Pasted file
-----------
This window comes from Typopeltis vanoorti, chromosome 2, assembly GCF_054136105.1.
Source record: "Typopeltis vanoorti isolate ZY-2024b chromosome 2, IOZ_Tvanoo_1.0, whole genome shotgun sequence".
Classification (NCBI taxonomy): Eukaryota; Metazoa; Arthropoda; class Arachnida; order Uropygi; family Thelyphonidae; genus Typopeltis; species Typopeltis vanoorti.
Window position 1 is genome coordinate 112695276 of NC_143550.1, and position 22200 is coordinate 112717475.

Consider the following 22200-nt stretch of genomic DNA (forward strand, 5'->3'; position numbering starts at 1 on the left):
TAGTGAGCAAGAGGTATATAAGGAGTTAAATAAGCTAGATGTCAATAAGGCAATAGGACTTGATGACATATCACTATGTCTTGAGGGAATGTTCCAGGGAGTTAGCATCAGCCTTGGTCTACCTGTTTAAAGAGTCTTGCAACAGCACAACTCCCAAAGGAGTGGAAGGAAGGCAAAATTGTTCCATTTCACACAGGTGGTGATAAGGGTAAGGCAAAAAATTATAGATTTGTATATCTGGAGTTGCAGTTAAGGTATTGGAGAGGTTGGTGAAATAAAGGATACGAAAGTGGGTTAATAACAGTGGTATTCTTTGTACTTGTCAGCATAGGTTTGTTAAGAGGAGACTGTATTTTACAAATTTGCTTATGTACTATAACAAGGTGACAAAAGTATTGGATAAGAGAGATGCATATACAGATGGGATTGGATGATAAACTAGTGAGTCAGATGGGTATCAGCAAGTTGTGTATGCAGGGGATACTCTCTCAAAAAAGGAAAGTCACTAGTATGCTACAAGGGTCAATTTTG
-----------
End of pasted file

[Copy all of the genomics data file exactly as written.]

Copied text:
This window comes from Typopeltis vanoorti, chromosome 2, assembly GCF_054136105.1.
Source record: "Typopeltis vanoorti isolate ZY-2024b chromosome 2, IOZ_Tvanoo_1.0, whole genome shotgun sequence".
Classification (NCBI taxonomy): Eukaryota; Metazoa; Arthropoda; class Arachnida; order Uropygi; family Thelyphonidae; genus Typopeltis; species Typopeltis vanoorti.
Window position 1 is genome coordinate 112695276 of NC_143550.1, and position 22200 is coordinate 112717475.

Consider the following 22200-nt stretch of genomic DNA (forward strand, 5'->3'; position numbering starts at 1 on the left):
TAGTGAGCAAGAGGTATATAAGGAGTTAAATAAGCTAGATGTCAATAAGGCAATAGGACTTGATGACATATCACTATGTCTTGAGGGAATGTTCCAGGGAGTTAGCATCAGCCTTGGTCTACCTGTTTAAAGAGTCTTGCAACAGCACAACTCCCAAAGGAGTGGAAGGAAGGCAAAATTGTTCCATTTCACACAGGTGGTGATAAGGGTAAGGCAAAAAATTATAGATTTGTATATCTGGAGTTGCAGTTAAGGTATTGGAGAGGTTGGTGAAATAAAGGATACGAAAGTGGGTTAATAACAGTGGTATTCTTTGTACTTGTCAGCATAGGTTTGTTAAGAGGAGACTGTATTTTACAAATTTGCTTATGTACTATAACAAGGTGACAAAAGTATTGGATAAGAGAGATGCATATACAGATGGGATTGGATGATAAACTAGTGAGTCAGATGGGTATCAGCAAGTTGTGTATGCAGGGGATACTCTCTCAAAAAAGGAAAGTCACTAGTATGCTACAAGGGTCAATTTTG